General Motors Introduces ‘Ultra Cruise,’ an Expanded Hands-Free Driver Assistance System

The new technology expands on Super Cruise, allowing hands-free driving on city streets and rural roads

GM Ultra Cruise Illustration: GM

General Motors announced its new hands-free Ultra Cruise driver assistance system, which it described as an extension of its existing Super Cruise feature with the added capability of driving on city and subdivision streets and rural roads. The new system will debut on certain Cadillac models in 2023. 

Like Super Cruise, Ultra Cruise will still require the driver to be looking ahead. An inward-facing camera behind the steering wheel ensures that the driver’s eyes are watching the road. The current Super Cruise system warns the driver with flashing LED lights on the steering wheel, and it can bring the vehicle to a gradual stop if the driver does not respond.

More on Autonomous Driving

GM said in its announcement Wednesday that Ultra Cruise builds on the capabilities of Super Cruise, which at the moment allows hands-free driving on about 200,000 miles of certain clearly marked highways using map and GPS data, and an array of cameras and sensors. The automaker says Ultra Cruise will initially function on about 2 million miles of roads in the U.S. and Canada and that it will be able to follow plotted navigation routes, maintain following distance, obey speed limits, and react to permanent traffic control devices. 

“General Motors appears to be trying to keep up with the latest automation features on the market,” says Jake Fisher, senior director of Consumer Reports’ Auto Test Center. “The primary concern we have with these systems is that the car could do something dangerous if the driver isn’t paying attention to the road. Even though it allows driving without hands on the steering wheel, the system requires the driver to look at the road for it to operate.”

GM spokesman Philip Lienert told CR that "Ultra Cruise works through the same basic sensor types as Super Cruise—it just has approximately 70 percent more of them, including integrated LIDAR behind the windshield.”

The addition of LIDAR is a big deal, says Fisher. The technology uses light to pinpoint distances, and its accuracy makes it an integral part of many self-driving car prototypes. LIDAR has traditionally been too expensive for widespread use, but prices are coming down, and more automakers are showing interest. Volvo has promised that it will make LIDAR standard equipment on a forthcoming EV.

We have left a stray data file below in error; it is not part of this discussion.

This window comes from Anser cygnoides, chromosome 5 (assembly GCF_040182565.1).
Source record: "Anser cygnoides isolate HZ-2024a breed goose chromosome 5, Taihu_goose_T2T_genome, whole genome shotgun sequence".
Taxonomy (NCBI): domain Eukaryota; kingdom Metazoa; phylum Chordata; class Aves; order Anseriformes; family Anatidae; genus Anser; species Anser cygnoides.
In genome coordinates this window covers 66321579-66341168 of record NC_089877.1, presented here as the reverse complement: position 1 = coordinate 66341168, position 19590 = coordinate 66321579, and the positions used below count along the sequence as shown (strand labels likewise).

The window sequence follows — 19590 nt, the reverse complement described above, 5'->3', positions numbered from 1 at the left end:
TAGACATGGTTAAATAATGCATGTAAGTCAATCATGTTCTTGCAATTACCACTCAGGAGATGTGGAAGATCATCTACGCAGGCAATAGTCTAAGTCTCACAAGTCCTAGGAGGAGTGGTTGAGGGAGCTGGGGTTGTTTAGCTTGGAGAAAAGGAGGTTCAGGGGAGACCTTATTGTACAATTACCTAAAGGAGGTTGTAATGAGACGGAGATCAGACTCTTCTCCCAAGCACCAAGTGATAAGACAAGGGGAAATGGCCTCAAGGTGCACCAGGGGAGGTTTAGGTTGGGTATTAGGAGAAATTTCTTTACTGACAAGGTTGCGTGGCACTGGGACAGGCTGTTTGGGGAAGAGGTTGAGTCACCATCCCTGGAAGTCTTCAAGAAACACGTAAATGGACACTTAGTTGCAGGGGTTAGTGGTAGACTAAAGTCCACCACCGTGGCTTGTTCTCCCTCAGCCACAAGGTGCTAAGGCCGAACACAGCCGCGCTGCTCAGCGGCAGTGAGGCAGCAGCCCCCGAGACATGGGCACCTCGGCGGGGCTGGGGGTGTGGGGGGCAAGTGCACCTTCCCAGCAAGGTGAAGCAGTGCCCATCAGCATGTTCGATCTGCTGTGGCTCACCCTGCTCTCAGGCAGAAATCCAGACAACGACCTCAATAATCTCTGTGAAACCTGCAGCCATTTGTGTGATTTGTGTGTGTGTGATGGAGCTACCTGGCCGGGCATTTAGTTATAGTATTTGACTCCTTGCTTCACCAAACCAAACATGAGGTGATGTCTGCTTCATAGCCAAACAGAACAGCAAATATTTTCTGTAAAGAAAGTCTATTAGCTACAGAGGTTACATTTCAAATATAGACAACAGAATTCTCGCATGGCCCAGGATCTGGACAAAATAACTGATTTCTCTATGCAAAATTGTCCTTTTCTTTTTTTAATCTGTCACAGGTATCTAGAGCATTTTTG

Last year, Consumer Reports tested 17 driving assistance systems and awarded Super Cruise the top spot largely due to its direct driver monitoring system and clear communication to drivers when the system was operating. The steering wheel lights change colors to indicate who, or what, is driving. Tesla’s Autopilot finished second in our evaluation, mainly because it uses steering wheel inputs as its method of driver monitoring. As is the case with many vehicles, the only way a Tesla determines whether a driver is present is by using sensors to assess whether the driver is holding onto the steering wheel.

GM says that some of its high-end Cadillac vehicles will be available with Ultra Cruise starting in 2023, and that it will be making Super Cruise available on lower-priced models, too. 

Super Cruise launched on high-end Cadillacs in 2017, but its availability has spread, and it is now available on the Chevrolet Bolt EUV. Because of the global semiconductor shortage, Cadillac said recently that it would temporarily suspend Super Cruise in new Escalade SUVs.

“The reason why Super Cruise has been at the top of our list for the last few years isn’t because it has the most features. It’s because it has the most important feature—driver monitoring,” says Kelly Funkhouser, head of CR’s autonomous vehicle program. “As Ultra Cruise expands the earlier system’s capability onto busy urban and suburban streets, it’s more important than ever that it can ensure that the driver is ready to take control in an instant.”


Head shot of CR Autos Editor, Benjamin Preston

Benjamin Preston

My reporting has taken me everywhere from Baghdad, Iraq, to the Detroit auto show, along the U.S.-Mexico border and everywhere in between. If my travels have taught me anything, it's that stuff—consumer products—is at the center of daily life all over the world. That's why I'm so jazzed to be shining light on what works, what doesn't, and how people can enrich their lives by being smarter consumers. When I'm not reporting, I can usually be found at home with my family, at the beach surfing, or in my driveway, wrenching on my hot rod '74 Olds sedan.